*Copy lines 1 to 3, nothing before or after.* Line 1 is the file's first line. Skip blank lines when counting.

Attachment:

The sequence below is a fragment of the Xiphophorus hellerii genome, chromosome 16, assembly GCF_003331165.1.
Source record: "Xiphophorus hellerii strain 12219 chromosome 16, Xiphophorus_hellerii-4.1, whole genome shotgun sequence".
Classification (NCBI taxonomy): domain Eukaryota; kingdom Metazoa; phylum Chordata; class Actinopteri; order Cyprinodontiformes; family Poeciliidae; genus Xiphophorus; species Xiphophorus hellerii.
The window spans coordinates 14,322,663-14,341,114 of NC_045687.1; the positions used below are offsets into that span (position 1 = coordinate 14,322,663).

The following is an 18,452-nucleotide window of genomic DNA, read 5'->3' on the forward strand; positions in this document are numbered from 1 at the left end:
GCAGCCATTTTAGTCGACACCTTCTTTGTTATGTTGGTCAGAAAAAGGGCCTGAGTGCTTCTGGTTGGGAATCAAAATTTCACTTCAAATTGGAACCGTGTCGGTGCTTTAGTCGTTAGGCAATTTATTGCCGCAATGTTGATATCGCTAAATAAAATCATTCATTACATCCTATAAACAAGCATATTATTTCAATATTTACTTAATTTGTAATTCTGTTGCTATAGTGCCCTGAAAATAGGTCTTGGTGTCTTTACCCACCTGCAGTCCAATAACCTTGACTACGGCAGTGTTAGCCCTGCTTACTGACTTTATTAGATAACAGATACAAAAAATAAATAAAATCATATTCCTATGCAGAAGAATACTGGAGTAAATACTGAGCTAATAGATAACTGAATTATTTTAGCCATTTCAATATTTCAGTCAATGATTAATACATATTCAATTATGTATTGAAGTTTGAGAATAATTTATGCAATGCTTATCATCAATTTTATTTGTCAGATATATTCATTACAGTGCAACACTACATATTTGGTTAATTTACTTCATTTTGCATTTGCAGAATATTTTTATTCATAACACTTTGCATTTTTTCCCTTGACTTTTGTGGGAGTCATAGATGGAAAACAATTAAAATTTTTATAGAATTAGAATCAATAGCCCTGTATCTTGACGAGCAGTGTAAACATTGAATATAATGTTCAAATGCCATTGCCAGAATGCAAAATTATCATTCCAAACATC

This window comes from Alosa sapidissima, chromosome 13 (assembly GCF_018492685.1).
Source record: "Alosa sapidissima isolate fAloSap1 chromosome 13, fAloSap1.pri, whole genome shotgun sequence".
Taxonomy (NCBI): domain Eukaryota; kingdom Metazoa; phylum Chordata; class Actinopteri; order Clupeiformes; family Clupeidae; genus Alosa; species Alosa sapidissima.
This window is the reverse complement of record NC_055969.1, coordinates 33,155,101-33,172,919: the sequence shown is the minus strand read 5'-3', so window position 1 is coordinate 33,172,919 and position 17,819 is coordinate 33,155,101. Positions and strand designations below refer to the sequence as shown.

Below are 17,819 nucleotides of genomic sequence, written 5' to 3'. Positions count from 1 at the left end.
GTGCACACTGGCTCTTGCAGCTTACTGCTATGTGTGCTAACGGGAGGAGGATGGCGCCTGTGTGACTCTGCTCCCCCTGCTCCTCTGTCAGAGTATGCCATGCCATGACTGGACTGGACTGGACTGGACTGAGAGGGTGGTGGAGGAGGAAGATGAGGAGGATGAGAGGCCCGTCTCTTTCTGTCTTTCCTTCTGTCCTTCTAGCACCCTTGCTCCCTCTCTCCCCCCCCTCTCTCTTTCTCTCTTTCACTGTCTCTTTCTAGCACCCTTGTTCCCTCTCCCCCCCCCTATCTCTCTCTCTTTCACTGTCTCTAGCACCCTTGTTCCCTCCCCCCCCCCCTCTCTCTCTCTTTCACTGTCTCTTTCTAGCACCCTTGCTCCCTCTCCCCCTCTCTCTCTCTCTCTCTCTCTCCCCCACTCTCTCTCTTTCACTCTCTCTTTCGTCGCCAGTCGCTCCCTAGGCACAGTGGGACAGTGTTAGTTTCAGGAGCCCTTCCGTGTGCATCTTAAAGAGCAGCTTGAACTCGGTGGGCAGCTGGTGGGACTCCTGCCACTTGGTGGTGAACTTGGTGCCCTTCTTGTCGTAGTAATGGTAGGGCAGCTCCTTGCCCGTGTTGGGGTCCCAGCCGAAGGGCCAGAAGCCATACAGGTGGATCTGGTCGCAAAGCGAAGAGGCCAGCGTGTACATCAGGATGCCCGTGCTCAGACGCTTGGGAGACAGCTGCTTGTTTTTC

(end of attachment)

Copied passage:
The sequence below is a fragment of the Xiphophorus hellerii genome, chromosome 16, assembly GCF_003331165.1.
Source record: "Xiphophorus hellerii strain 12219 chromosome 16, Xiphophorus_hellerii-4.1, whole genome shotgun sequence".
Classification (NCBI taxonomy): domain Eukaryota; kingdom Metazoa; phylum Chordata; class Actinopteri; order Cyprinodontiformes; family Poeciliidae; genus Xiphophorus; species Xiphophorus hellerii.